Grazing rates of microzooplankton feeding on picophytoplankton (Flow-cytometry) and total phytoplankton (Chlorophyll a) were measured in the eastern Indian Ocean off south west Western Australia from February 2003 to December 2004. Three sites representing different oceanographic habitats, the coastal lagoon, the outer shelf and the continental slope (1000 m) were sampled. The dilution method of Landry and Hassett (1982, Estimating the grazing impact of marine micro-zooplankton. Mar. Biol., 67, 283-288) was used and analysed by chlorophyll a analysis and flow-cytometry. During summer, the apparent growth rate of total phytoplankton exceeded loss due to microzooplankton grazing in the lagoon and at the outer shelf. On the slope, the phytoplankton assemblage was always dominated by small cells (< 5 mu m). Although their apparent growth rates were also higher in summer, these were matched by increasing microzooplankton grazing rates. Saturated feeding responses at the outer shelf and slope stations during summer were detected. In this low prey, low productivity environment, this response is either a new type of threshold feeding or an artefact of the dilution method which would result in an over-estimate of both phytoplankton growth and microzooplankton grazing.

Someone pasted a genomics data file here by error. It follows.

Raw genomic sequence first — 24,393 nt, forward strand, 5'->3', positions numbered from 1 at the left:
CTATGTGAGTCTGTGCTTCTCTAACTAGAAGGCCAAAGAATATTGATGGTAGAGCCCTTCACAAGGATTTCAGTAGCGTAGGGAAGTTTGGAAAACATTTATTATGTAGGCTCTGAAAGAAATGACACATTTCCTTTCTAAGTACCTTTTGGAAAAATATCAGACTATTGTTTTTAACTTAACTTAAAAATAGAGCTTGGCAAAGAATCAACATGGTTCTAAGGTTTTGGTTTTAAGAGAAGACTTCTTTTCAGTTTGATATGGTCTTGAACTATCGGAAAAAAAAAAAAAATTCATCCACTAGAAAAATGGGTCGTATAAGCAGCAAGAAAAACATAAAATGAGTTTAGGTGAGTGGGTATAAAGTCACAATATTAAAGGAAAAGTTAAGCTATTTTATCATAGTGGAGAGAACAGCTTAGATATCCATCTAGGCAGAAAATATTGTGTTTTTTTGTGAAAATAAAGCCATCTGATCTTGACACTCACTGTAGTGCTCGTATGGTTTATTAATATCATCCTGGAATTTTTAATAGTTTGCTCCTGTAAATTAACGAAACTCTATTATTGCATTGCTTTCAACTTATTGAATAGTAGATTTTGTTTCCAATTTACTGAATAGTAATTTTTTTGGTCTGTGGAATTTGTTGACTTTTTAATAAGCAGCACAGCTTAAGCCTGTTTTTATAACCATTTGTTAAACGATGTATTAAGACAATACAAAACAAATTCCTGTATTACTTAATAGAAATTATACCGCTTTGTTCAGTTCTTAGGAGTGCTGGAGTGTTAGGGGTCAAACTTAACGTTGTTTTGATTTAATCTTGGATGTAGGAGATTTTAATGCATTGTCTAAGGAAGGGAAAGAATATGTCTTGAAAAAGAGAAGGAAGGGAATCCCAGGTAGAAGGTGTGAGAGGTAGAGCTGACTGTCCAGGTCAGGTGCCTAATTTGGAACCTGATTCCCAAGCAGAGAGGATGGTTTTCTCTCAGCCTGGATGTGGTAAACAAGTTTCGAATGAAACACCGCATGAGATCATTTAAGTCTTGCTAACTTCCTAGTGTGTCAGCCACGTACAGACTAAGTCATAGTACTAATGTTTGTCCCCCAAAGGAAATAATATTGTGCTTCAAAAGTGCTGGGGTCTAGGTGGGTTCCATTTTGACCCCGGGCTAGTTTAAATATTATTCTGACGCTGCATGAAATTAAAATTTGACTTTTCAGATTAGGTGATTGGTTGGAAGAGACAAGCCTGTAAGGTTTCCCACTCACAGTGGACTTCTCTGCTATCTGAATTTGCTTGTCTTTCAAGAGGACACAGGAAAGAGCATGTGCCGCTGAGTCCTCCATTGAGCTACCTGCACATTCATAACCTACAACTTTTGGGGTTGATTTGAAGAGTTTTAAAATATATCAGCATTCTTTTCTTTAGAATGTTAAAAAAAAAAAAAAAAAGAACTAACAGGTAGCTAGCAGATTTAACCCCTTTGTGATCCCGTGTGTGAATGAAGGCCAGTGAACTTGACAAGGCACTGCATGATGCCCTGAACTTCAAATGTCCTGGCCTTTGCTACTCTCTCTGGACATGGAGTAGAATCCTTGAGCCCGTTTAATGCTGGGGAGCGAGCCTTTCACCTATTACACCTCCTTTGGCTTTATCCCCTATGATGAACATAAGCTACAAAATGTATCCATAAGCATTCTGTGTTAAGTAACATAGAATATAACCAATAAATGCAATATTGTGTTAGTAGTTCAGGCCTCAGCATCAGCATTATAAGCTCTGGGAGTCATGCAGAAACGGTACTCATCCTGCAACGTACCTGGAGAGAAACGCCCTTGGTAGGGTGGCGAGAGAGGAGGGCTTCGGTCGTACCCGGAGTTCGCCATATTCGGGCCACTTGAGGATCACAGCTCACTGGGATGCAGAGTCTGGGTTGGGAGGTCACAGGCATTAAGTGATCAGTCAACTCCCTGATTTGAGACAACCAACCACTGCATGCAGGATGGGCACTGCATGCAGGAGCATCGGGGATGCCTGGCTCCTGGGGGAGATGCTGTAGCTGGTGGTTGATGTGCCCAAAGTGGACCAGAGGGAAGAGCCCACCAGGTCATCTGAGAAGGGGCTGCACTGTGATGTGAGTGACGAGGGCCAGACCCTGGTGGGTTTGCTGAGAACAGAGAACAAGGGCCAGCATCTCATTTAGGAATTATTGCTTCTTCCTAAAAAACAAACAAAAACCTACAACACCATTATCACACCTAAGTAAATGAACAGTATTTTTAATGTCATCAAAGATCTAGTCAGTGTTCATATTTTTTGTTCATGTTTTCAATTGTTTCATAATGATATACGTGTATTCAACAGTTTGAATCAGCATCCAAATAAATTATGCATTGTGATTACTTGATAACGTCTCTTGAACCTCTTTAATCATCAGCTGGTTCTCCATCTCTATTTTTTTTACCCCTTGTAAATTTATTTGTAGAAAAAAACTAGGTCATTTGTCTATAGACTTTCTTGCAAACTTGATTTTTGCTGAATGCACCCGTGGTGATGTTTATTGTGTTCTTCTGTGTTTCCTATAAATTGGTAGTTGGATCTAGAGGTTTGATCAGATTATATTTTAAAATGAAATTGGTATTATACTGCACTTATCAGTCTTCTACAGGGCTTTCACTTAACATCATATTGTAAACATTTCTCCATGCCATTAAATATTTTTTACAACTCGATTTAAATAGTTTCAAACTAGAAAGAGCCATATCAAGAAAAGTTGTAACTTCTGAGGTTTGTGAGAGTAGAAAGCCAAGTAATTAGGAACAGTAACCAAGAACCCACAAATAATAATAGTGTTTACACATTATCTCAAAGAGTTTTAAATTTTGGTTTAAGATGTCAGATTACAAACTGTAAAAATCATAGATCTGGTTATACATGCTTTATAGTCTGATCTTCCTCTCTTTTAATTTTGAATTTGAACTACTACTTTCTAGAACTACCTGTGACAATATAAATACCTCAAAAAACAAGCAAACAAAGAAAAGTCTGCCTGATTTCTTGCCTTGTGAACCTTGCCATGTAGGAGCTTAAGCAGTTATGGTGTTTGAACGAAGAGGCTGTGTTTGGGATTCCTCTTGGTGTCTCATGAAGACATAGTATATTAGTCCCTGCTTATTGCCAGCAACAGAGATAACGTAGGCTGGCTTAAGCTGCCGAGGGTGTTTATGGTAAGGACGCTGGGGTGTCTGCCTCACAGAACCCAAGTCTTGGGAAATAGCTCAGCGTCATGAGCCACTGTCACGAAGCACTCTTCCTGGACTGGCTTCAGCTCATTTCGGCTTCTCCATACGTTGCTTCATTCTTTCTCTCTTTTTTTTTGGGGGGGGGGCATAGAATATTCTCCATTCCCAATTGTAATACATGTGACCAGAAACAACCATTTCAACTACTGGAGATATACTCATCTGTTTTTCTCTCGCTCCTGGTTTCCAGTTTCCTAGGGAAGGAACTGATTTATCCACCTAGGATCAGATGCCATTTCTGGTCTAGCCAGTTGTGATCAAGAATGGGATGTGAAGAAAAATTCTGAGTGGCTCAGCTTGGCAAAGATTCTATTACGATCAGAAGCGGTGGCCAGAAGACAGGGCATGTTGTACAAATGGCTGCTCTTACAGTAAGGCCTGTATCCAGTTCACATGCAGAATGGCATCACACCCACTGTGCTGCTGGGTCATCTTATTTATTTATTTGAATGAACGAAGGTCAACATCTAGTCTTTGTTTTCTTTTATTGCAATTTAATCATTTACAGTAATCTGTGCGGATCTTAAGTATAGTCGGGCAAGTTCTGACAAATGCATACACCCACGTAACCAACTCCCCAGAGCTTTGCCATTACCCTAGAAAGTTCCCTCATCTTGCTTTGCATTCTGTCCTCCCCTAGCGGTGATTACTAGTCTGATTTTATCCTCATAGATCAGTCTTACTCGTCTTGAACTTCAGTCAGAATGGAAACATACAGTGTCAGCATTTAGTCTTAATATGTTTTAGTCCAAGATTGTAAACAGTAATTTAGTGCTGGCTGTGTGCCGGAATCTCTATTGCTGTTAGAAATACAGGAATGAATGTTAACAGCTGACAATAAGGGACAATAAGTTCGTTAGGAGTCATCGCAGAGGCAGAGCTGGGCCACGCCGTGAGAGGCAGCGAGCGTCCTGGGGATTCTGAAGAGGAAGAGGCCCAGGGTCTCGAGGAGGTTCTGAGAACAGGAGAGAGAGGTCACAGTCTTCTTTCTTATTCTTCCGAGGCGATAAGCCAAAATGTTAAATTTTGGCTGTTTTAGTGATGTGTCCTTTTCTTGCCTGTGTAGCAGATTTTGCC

Paterson, H., Knott, B., Koslow, T., & Waite, A. (2008). The grazing impact of microzooplankton off south west Western Australia: as measured by the dilution technique. Journal of Plankton Research, 30(4), 379-392. https://doi.org/10.1093/plankt/fbn004